In this witty, original and teasingly controversial account, some forty years after the death of Jesus, Judas finally tells the story as he remembers it. Looking back on his childhood and youth from an old age the gospel writers denied him, Judas recalls his friendship with Jesus; their schooling together; their families; the people who would go on to be disciples and followers; their journeys together and their dealings with the powers of Rome and the Temple.
His is a story of friendship and rivalry, of a time of uncertainty and enquiry, a testing of belief, endurance and loyalty.
But life for Sam has never been better: a grown-up, half-French daughter from a long ago affair has recently got in touch, and he has walked into a lucrative role in the booming banking sector.
It is only when he learns of the deaths of two friends within a week that intrigue begins to intrude on his contentment, that life begins to feel a little more precarious.
Professor Harry Butler is obsessed with the Mind/Body problem. Unfortunately, this is not the least of his problems. Harry's wife has turned his study into a sufi shrine where she sits cross-legged and chants for hours on end: "I am not this body..." And Harry doesn't know it yet but the Drug Squad have taken up residence in his kitchen so as to observe the movements of his neighbours and their visitors. Among these visitors, photographed by the drug squad, is one of his oldest friends. And living next door is a woman Harry may have had an encounter with in Singapore.
The University is no escape from these complications on the domestic front: Harry's relationship with a student is causing concern among the Philosophy Department Women's Collective. Some of his colleagues also suspect him of going astray academically.
The story takes place in Auckland, New Zealand. But who is telling the story? Why is he in Europe? Why does he keep moving from one city to another, and why does he seem to require the presence of a certain Uta Haverstrom in order to write it?
The Death of the Body is a delightful blend of wit, intelligence and excitement.
When Donovan O'Dwyer, his colleague and fellow expatriate New Zealander dies, Newall attends the funeral. Afterwards, Newall reveals to his old friend Bertie Winterstoke the secret that O'Dwyer carried with him to his grave. During the battle for Crete in the Second World War, a soldier in New Zealand's Maori battalion died in harrowing circumstances. Believing his commanding officer, O'Dwyer, was responsible for the death, the soldier's family placed a makutu, a Maori curse, on him.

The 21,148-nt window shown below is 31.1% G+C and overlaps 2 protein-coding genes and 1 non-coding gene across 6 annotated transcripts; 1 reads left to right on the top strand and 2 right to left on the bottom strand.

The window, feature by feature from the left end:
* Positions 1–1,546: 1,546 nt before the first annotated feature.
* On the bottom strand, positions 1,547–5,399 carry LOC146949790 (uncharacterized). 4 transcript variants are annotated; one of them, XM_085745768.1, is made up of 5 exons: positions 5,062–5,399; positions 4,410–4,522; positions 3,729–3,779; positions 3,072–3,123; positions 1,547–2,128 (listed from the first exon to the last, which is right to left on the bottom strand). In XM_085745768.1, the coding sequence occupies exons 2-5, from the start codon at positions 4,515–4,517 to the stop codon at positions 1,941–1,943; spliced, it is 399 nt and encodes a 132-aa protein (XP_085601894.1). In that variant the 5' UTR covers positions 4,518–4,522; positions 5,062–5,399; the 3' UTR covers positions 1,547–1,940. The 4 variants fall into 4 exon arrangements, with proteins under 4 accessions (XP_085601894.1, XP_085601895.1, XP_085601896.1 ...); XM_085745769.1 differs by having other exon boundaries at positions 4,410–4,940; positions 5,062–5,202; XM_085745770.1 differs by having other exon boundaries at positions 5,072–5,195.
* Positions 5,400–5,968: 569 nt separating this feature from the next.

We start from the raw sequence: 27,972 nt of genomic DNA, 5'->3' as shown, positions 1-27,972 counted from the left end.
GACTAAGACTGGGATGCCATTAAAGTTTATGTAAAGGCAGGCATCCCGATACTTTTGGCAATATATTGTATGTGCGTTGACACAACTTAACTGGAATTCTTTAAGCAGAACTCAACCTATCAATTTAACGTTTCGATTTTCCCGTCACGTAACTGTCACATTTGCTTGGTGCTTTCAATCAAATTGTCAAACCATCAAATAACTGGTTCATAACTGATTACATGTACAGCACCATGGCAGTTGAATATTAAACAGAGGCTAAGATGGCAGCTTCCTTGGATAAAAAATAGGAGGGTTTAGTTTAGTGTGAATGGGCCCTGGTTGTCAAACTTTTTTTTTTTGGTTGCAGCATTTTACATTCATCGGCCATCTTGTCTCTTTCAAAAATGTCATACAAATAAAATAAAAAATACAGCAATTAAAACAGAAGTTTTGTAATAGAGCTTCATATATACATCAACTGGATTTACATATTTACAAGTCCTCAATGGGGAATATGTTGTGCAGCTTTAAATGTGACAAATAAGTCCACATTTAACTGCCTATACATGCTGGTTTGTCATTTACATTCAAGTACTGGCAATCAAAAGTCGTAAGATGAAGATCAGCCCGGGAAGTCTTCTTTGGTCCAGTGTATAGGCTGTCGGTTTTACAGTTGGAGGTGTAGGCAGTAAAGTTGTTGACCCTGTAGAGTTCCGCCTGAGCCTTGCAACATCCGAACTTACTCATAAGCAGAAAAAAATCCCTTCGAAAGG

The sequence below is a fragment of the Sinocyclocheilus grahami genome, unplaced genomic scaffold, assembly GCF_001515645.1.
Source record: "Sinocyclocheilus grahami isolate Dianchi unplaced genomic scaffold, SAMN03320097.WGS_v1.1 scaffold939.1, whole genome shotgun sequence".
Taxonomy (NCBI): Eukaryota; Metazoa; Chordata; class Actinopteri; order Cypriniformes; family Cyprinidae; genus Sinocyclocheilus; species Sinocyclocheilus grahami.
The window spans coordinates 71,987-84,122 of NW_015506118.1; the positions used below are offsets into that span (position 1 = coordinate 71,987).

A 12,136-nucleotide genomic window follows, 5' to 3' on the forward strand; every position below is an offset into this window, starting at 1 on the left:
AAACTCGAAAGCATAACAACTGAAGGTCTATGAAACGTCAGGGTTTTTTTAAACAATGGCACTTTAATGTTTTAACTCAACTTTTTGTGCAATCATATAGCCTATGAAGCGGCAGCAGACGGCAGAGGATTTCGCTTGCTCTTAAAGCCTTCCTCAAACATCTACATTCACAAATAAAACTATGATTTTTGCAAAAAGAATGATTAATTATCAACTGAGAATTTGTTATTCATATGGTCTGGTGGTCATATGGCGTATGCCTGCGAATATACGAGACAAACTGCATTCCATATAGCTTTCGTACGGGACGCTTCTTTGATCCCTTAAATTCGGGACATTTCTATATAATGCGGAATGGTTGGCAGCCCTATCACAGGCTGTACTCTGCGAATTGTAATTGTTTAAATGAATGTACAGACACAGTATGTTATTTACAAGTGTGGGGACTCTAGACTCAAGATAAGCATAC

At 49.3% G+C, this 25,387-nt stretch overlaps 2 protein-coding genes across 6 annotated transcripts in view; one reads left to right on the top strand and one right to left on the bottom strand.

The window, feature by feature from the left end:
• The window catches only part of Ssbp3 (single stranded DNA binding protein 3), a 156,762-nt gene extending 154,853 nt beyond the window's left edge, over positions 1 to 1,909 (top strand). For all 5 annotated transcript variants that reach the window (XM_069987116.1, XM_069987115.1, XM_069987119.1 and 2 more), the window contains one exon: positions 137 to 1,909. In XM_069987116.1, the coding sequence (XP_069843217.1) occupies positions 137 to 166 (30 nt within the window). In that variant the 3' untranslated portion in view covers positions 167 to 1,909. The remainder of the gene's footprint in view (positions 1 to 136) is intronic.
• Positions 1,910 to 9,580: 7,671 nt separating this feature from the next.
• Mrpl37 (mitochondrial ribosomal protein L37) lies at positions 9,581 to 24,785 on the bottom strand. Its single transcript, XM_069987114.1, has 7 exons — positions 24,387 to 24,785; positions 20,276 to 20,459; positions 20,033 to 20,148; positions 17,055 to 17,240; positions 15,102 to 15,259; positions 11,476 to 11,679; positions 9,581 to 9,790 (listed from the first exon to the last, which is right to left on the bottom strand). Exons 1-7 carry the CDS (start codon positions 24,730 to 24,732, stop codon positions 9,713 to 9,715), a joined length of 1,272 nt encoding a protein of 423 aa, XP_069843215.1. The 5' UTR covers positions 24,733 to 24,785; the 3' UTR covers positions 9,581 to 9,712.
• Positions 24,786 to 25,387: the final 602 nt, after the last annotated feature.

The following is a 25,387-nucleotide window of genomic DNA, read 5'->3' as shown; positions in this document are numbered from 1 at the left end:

Winterstoke demands to be told all, and in the days that follow Newall obliges. But Newall's life and O'Dwyer's are curiously interconnected and Newall finds that he must interweave O'Dwyer's tale with his own - his childhood in New Zealand, his self imposed exile in Oxford, his marriage and divorce, the pilgrimage recently made to Croatia and the promise of a new beginning that this may hold. Gradually, through a series of entwined stories, beautifully told, reflecting on decades of war and of peace, on memory and its failures, and on language and its limitations, Mike Newall comes to see a way of laying the ghosts of O'Dwyer's - and his own - past to rest.
It was their dreamtime. The wider world beckoned from the white ships sailing past Rangitoto Island, but the dream was also here on the Takapuna shoreline of Auckland, where the artist Melior Farbro grew his vegetables and let Cecilia Skyways follow her own form of Zen Buddhism in his garden hut. Where Curl Skidmore, his brilliant young head full of novels waiting to be unravelled, could dream of God, Fame, Nirvana, Great Love, or maybe just sex. Where not even the harbourfront strike of 1951 could convince them that life wasn't about poetry and painting and potential.
There was Australian Samantha Conlan, clever, desirable, hopelessly in love with married Jewish New Zealander Freddy Goldstein, who carried with him a dark history. Rajiv, an earnest young Indian at work on a study of Yeats and the Indian mind. The enigmatic Margot, whose bond with her athletic brother Mark troubled Laszlo in ways he didn't quite understand. Heather, the call girl with whom Laszlo exchanged lessons on Shakespeare for lessons in love.
The great writers of the time, and the details of their lives are recorded by Samantha in her idiosyncratic research project that she named her Secret History of Modernism. There was all of that and more, and then there was Laszlo, knocking blindly about among them, despairing at his academic prospects, and gradually realising that he was, would only ever be, a storyteller. Now, years later, from the other side of the world, the people seem to spring to life again, in this beguiling work by one of New Zealand's foremost writers.